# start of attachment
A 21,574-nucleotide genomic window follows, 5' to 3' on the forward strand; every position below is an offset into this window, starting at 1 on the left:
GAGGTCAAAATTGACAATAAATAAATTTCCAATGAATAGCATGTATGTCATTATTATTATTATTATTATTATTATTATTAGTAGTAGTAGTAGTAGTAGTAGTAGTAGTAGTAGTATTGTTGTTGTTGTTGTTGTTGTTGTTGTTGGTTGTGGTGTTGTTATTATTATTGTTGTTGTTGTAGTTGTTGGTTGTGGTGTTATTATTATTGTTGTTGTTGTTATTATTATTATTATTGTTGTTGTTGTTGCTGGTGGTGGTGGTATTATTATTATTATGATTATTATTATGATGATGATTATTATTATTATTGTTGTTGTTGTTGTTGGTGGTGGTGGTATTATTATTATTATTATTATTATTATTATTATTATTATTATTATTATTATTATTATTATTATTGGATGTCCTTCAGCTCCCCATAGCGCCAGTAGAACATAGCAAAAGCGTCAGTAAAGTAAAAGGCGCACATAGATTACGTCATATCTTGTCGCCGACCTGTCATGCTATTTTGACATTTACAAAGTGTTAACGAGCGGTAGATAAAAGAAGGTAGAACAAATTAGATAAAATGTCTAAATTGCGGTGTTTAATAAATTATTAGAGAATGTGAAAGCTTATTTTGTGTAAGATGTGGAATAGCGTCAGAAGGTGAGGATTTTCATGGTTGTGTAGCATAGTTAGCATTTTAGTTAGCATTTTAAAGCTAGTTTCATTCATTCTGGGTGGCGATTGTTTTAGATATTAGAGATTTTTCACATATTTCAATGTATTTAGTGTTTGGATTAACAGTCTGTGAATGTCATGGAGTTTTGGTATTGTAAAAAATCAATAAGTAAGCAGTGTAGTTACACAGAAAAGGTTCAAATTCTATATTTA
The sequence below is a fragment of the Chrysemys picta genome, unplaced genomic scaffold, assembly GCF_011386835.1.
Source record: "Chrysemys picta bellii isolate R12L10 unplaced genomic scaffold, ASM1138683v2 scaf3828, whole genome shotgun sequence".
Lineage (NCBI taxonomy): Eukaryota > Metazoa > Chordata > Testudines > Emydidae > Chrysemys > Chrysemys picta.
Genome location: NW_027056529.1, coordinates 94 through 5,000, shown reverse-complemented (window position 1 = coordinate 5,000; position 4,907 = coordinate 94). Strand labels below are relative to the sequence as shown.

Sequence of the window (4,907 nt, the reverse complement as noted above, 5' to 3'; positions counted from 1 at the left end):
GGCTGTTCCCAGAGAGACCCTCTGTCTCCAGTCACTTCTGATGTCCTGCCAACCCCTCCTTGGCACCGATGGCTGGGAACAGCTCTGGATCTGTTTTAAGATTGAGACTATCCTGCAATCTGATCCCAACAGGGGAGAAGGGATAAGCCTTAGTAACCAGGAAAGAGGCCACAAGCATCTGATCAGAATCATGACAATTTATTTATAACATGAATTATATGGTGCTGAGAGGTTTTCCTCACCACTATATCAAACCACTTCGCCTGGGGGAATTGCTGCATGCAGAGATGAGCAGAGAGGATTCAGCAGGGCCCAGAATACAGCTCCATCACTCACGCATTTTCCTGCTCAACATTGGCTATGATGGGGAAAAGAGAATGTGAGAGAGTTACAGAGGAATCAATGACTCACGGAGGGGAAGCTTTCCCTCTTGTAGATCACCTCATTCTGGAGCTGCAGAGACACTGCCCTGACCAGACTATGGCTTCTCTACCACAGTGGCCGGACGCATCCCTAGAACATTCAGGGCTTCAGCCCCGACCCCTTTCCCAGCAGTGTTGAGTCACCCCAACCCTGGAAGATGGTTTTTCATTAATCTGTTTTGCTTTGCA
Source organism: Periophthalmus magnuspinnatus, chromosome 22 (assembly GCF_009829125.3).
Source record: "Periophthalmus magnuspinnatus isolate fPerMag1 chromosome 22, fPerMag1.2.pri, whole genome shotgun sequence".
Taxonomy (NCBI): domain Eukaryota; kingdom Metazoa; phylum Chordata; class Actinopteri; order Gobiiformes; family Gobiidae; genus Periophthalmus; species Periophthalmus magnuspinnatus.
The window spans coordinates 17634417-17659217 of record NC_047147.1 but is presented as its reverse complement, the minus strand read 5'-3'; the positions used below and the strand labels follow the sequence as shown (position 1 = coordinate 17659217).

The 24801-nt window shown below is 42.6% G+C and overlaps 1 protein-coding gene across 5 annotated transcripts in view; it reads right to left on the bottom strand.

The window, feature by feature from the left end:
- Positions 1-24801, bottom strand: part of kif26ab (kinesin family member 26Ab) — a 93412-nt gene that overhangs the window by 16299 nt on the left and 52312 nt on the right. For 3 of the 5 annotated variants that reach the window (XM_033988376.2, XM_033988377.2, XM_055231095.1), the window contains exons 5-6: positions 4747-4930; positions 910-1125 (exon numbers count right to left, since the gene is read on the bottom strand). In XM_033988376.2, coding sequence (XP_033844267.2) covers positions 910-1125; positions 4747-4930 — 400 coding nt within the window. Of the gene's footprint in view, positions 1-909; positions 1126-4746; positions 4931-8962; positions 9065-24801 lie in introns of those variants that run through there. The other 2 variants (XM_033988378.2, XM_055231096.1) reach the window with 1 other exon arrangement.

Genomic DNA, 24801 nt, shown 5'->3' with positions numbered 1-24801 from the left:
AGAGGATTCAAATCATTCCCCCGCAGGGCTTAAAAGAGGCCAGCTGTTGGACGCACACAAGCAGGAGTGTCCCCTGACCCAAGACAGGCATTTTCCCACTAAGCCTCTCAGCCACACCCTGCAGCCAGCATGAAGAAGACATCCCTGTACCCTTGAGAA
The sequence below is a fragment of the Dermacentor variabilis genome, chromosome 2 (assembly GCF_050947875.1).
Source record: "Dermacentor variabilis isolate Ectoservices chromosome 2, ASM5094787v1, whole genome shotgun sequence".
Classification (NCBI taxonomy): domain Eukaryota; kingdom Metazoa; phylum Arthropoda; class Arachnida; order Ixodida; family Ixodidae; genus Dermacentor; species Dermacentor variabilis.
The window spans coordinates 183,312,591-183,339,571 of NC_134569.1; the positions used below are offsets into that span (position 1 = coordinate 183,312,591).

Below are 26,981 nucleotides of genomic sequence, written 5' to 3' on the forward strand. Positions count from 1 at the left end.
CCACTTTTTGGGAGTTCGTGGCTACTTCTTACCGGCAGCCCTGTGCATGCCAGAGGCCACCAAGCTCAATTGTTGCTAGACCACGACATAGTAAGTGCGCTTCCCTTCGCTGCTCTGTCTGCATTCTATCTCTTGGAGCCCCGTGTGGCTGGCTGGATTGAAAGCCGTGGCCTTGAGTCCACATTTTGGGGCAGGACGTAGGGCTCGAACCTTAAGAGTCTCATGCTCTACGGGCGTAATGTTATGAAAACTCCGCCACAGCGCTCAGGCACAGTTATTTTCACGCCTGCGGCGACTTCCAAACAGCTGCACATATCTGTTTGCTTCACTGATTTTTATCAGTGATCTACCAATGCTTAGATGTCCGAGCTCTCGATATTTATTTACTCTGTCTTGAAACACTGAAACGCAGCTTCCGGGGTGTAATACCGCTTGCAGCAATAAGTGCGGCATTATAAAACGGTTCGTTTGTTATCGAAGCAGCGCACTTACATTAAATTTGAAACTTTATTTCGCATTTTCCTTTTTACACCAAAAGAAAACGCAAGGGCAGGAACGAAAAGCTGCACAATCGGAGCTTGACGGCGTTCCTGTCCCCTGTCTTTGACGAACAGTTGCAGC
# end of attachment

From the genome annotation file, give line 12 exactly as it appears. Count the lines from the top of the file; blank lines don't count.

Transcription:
The window spans coordinates 17634417-17659217 of record NC_047147.1 but is presented as its reverse complement, the minus strand read 5'-3'; the positions used below and the strand labels follow the sequence as shown (position 1 = coordinate 17659217).